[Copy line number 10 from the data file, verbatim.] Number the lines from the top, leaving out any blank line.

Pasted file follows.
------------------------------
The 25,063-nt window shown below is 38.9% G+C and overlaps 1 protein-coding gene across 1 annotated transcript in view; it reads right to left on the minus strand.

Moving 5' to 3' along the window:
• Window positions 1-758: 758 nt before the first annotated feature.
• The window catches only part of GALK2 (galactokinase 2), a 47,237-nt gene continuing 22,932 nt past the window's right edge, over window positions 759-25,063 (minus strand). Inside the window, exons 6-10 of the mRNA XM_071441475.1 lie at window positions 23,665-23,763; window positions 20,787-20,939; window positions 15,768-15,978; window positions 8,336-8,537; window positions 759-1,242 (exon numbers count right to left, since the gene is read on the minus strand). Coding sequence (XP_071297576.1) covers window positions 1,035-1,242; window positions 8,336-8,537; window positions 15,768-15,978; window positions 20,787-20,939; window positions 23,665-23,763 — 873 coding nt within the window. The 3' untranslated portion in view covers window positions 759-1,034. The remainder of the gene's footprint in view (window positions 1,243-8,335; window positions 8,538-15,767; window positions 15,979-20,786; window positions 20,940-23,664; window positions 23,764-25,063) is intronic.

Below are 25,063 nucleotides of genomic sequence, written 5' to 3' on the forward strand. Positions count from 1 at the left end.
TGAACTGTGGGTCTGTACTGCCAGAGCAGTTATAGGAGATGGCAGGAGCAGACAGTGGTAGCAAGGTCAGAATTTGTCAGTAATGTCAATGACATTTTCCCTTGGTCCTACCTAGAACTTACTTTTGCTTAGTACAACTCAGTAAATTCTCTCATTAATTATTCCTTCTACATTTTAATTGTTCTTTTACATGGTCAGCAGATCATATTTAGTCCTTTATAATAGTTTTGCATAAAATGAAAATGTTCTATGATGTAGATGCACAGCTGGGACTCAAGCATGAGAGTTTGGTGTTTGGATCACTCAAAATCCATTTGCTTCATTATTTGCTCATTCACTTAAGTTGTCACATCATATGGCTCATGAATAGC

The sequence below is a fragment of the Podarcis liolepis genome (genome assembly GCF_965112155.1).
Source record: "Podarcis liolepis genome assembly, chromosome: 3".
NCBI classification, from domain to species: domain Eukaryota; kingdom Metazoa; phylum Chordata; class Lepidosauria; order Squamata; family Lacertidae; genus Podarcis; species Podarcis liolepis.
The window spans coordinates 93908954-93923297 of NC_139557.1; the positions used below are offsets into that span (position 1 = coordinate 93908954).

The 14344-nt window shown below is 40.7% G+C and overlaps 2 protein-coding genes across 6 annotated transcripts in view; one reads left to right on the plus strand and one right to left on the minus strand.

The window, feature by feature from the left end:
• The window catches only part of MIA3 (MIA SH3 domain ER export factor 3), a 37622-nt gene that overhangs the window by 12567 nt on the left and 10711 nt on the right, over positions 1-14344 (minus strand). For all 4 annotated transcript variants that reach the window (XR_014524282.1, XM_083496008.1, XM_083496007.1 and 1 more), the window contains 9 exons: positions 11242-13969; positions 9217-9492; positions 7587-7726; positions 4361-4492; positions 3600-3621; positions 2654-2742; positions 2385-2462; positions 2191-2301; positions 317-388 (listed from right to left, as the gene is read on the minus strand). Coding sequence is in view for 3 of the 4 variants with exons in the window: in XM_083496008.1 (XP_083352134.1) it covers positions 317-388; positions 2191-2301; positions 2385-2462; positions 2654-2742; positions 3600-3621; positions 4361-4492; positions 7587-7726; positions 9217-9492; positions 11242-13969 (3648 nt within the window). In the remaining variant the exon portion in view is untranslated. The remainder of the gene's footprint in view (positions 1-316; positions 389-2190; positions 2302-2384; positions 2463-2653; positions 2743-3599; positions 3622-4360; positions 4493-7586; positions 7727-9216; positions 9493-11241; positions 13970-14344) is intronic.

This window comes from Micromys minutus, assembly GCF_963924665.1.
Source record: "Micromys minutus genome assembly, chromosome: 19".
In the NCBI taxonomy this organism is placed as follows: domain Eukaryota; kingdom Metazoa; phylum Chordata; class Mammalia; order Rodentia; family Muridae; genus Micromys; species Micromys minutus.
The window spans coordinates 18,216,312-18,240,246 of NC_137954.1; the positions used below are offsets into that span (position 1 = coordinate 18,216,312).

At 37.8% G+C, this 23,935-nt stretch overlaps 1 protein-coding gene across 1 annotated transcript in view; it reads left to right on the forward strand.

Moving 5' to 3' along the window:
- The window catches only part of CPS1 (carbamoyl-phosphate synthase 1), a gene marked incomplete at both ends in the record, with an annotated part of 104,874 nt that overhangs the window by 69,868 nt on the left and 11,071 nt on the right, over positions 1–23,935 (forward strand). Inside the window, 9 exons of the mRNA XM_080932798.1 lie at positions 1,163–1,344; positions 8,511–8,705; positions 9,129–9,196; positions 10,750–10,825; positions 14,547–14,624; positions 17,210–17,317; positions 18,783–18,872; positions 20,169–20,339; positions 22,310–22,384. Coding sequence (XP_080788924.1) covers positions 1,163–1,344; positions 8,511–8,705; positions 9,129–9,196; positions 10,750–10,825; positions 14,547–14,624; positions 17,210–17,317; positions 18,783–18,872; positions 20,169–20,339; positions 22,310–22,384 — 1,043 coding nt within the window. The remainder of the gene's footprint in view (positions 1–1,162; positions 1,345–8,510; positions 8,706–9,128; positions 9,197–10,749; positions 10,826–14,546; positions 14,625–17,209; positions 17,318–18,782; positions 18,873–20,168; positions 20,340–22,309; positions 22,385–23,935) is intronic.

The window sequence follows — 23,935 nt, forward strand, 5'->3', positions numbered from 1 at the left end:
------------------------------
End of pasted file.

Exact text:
The window spans coordinates 93908954-93923297 of NC_139557.1; the positions used below are offsets into that span (position 1 = coordinate 93908954).